No doubt, we’re in a different social situation than we were a few weeks ago. I cringe when I see my daughter run away from neighbors because they are “too close.” But I’m heartened to see that she’s learning through the chalk messages left by her friends, the FaceTime calls with grandparents, and the shouted conversations over fences to other three-year-olds.

Yes, it is different. The learning is different. But there is still learning.

Dewey believed that “school life should grow gradually out of the home life …. It is the business of the school to deepen and extend his sense of the values bound up in his home life.”

Our job as parents, and as educators, is to help children learn more deeply about the things around them—the grass, the trees, and, yes, the tools in the garage. These are all opportunities for learning.

Questioning and facilitating learning come naturally to educators, but all parents are educators now. Here are some things you can do to engage your children in a world of learning:

  • After an activity, or when you see your children interested in something, start with, “what do you notice?”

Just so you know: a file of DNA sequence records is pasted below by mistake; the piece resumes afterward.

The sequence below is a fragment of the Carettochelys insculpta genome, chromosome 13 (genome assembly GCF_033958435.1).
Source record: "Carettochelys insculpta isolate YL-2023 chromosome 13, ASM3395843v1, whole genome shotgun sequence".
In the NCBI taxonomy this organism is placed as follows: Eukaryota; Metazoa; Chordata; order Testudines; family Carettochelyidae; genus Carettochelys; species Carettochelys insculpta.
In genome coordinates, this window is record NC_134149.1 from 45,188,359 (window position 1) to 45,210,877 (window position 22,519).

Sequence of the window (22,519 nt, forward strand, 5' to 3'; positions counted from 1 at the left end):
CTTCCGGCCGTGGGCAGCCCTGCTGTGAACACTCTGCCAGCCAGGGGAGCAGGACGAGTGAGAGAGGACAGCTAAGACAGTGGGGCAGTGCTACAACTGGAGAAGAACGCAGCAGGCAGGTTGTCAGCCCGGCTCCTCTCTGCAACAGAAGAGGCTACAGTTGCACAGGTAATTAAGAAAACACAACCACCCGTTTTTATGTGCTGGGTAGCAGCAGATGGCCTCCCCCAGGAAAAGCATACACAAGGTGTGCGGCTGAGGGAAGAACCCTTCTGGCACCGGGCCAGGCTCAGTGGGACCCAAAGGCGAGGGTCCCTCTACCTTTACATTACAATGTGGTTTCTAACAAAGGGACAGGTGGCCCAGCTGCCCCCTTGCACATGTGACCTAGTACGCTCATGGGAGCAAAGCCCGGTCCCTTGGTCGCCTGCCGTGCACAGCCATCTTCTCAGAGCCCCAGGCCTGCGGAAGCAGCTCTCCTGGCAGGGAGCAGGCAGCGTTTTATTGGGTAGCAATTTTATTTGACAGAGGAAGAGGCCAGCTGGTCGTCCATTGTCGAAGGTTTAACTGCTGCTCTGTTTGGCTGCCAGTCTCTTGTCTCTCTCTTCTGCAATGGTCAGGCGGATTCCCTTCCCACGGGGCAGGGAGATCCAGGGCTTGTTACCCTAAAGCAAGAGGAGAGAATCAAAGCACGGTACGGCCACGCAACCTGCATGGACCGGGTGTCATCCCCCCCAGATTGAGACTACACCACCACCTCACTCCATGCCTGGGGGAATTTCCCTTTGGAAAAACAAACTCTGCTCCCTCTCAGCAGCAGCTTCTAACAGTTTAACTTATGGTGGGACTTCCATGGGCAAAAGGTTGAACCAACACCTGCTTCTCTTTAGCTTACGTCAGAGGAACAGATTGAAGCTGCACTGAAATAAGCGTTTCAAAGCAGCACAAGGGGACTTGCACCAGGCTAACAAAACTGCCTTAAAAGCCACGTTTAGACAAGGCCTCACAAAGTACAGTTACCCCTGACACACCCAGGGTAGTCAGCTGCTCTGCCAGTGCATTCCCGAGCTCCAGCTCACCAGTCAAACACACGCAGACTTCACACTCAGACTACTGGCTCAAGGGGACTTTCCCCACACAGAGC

• Take that learning to another level by asking, “what do you wonder?” or “what do you think that does?” or “why is that there?”
  • When we sit down for meals, I always ask “what are you grateful for?” Learning is about more than just what we observe, it is also about how we feel.

Each one of those questions has the potential to spark learning. It is your new job to cultivate that spark and facilitate learning.

Inspired by Montessori

As a medical doctor in Italy during the last pandemic, Maria Montessori focused on providing students with spaces and tools that are appropriate to the job at hand. She believed that educators should be careful observers of their students.

If you’re like me, the days of quarantine are starting to blur together. To help, I have begun to:

  1. Take notes and keep a learning diary that shows how my daughter is developing.
  2. Document her progress every day.
  3. Create an intentional learning zone that my daughter owns. She’s now responsible for that space and cleans and maintains it just like I do for my own workspace.

If you’re a teacher adapting to this new digital learning, help your students set up their own learning zone. We don’t know their situation at home so now is the time to help them create their own space to lead their own learning.

Educators, you are the experts, let’s go back to our roots and make sure that learning digitally and learning at home is good learning.

Over the past few weeks, every parent in America has become a teacher and educator. Today, every home is a classroom.

As our constructivist founders have always demonstrated, good learning can occur everywhere, it is our job to help create an environment and a support system that facilitates learning wherever it occurs. Once we do that, education will never be the same.

Victor Fitzjarrald

Victor worked at CLS for over 6 years and served here most recently as Vice President of Academic Services.